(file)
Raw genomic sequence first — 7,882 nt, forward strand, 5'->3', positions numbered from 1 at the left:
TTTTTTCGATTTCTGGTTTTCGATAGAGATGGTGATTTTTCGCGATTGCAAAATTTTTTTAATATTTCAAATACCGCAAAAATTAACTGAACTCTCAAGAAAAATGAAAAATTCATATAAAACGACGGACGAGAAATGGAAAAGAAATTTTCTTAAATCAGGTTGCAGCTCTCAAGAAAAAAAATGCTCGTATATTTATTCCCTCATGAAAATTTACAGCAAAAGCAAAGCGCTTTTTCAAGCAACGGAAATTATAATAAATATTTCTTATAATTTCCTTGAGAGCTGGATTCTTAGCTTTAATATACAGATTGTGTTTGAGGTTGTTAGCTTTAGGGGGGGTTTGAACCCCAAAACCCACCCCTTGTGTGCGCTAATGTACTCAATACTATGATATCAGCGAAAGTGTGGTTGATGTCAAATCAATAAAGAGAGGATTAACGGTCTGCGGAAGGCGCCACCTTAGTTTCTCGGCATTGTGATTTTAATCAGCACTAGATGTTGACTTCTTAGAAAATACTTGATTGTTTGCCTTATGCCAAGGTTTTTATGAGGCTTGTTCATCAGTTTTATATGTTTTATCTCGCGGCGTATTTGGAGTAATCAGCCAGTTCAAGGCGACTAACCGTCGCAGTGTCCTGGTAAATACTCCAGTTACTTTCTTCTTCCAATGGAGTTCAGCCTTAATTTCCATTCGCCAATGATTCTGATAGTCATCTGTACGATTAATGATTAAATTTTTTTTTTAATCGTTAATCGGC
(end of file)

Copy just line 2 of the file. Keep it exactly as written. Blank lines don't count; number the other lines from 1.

TTTTTTCGATTTCTGGTTTTCGATAGAGATGGTGATTTTTCGCGATTGCAAAATTTTTTTAATATTTCAAATACCGCAAAAATTAACTGAACTCTCAAGAAAAATGAAAAATTCATATAAAACGACGGACGAGAAATGGAAAAGAAATTTTCTTAAATCAGGTTGCAGCTCTCAAGAAAAAAAATGCTCGTATATTTATTCCCTCATGAAAATTTACAGCAAAAGCAAAGCGCTTTTTCAAGCAACGGAAATTATAATAAATATTTCTTATAATTTCCTTGAGAGCTGGATTCTTAGCTTTAATATACAGATTGTGTTTGAGGTTGTTAGCTTTAGGGGGGGTTTGAACCCCAAAACCCACCCCTTGTGTGCGCTAATGTACTCAATACTATGATATCAGCGAAAGTGTGGTTGATGTCAAATCAATAAAGAGAGGATTAACGGTCTGCGGAAGGCGCCACCTTAGTTTCTCGGCATTGTGATTTTAATCAGCACTAGATGTTGACTTCTTAGAAAATACTTGATTGTTTGCCTTATGCCAAGGTTTTTATGAGGCTTGTTCATCAGTTTTATATGTTTTATCTCGCGGCGTATTTGGAGTAATCAGCCAGTTCAAGGCGACTAACCGTCGCAGTGTCCTGGTAAATACTCCAGTTACTTTCTTCTTCCAATGGAGTTCAGCCTTAATTTCCATTCGCCAATGATTCTGATAGTCATCTGTACGATTAATGATTAAATTTTTTTTTTAATCGTTAATCGGC